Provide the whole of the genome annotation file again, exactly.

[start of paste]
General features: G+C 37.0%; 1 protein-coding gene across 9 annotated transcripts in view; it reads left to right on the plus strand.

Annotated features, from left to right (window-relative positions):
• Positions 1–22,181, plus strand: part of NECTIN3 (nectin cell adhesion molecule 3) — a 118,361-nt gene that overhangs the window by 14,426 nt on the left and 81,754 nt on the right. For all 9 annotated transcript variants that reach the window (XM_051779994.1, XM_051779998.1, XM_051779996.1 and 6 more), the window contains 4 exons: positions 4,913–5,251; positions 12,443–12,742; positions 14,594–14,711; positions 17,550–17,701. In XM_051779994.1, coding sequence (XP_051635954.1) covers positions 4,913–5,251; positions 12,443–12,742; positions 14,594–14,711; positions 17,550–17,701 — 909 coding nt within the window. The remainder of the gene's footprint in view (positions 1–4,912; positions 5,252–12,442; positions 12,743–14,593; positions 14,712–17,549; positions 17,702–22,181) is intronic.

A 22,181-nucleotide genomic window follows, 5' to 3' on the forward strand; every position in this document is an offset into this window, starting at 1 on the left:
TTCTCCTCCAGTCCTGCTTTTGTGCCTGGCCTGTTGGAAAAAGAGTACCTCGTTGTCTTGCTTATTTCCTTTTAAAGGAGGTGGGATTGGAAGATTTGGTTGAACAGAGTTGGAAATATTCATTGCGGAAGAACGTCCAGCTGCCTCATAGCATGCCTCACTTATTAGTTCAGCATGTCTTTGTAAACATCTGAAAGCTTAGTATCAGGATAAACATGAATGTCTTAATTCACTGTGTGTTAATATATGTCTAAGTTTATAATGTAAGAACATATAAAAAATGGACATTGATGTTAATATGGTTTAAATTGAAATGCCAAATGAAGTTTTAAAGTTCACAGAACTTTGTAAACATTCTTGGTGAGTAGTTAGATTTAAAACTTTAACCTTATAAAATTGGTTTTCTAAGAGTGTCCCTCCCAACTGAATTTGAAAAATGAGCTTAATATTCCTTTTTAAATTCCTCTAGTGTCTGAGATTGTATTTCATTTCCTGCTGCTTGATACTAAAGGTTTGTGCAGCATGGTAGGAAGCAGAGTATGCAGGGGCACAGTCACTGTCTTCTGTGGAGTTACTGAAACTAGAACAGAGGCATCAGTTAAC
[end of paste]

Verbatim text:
General features: G+C 37.0%; 1 protein-coding gene across 9 annotated transcripts in view; it reads left to right on the plus strand.

Annotated features, from left to right (window-relative positions):
• Positions 1–22,181, plus strand: part of NECTIN3 (nectin cell adhesion molecule 3) — a 118,361-nt gene that overhangs the window by 14,426 nt on the left and 81,754 nt on the right. For all 9 annotated transcript variants that reach the window (XM_051779994.1, XM_051779998.1, XM_051779996.1 and 6 more), the window contains 4 exons: positions 4,913–5,251; positions 12,443–12,742; positions 14,594–14,711; positions 17,550–17,701. In XM_051779994.1, coding sequence (XP_051635954.1) covers positions 4,913–5,251; positions 12,443–12,742; positions 14,594–14,711; positions 17,550–17,701 — 909 coding nt within the window. The remainder of the gene's footprint in view (positions 1–4,912; positions 5,252–12,442; positions 12,743–14,593; positions 14,712–17,549; positions 17,702–22,181) is intronic.

A 22,181-nucleotide genomic window follows, 5' to 3' on the forward strand; every position in this document is an offset into this window, starting at 1 on the left:
TTCTCCTCCAGTCCTGCTTTTGTGCCTGGCCTGTTGGAAAAAGAGTACCTCGTTGTCTTGCTTATTTCCTTTTAAAGGAGGTGGGATTGGAAGATTTGGTTGAACAGAGTTGGAAATATTCATTGCGGAAGAACGTCCAGCTGCCTCATAGCATGCCTCACTTATTAGTTCAGCATGTCTTTGTAAACATCTGAAAGCTTAGTATCAGGATAAACATGAATGTCTTAATTCACTGTGTGTTAATATATGTCTAAGTTTATAATGTAAGAACATATAAAAAATGGACATTGATGTTAATATGGTTTAAATTGAAATGCCAAATGAAGTTTTAAAGTTCACAGAACTTTGTAAACATTCTTGGTGAGTAGTTAGATTTAAAACTTTAACCTTATAAAATTGGTTTTCTAAGAGTGTCCCTCCCAACTGAATTTGAAAAATGAGCTTAATATTCCTTTTTAAATTCCTCTAGTGTCTGAGATTGTATTTCATTTCCTGCTGCTTGATACTAAAGGTTTGTGCAGCATGGTAGGAAGCAGAGTATGCAGGGGCACAGTCACTGTCTTCTGTGGAGTTACTGAAACTAGAACAGAGGCATCAGTTAAC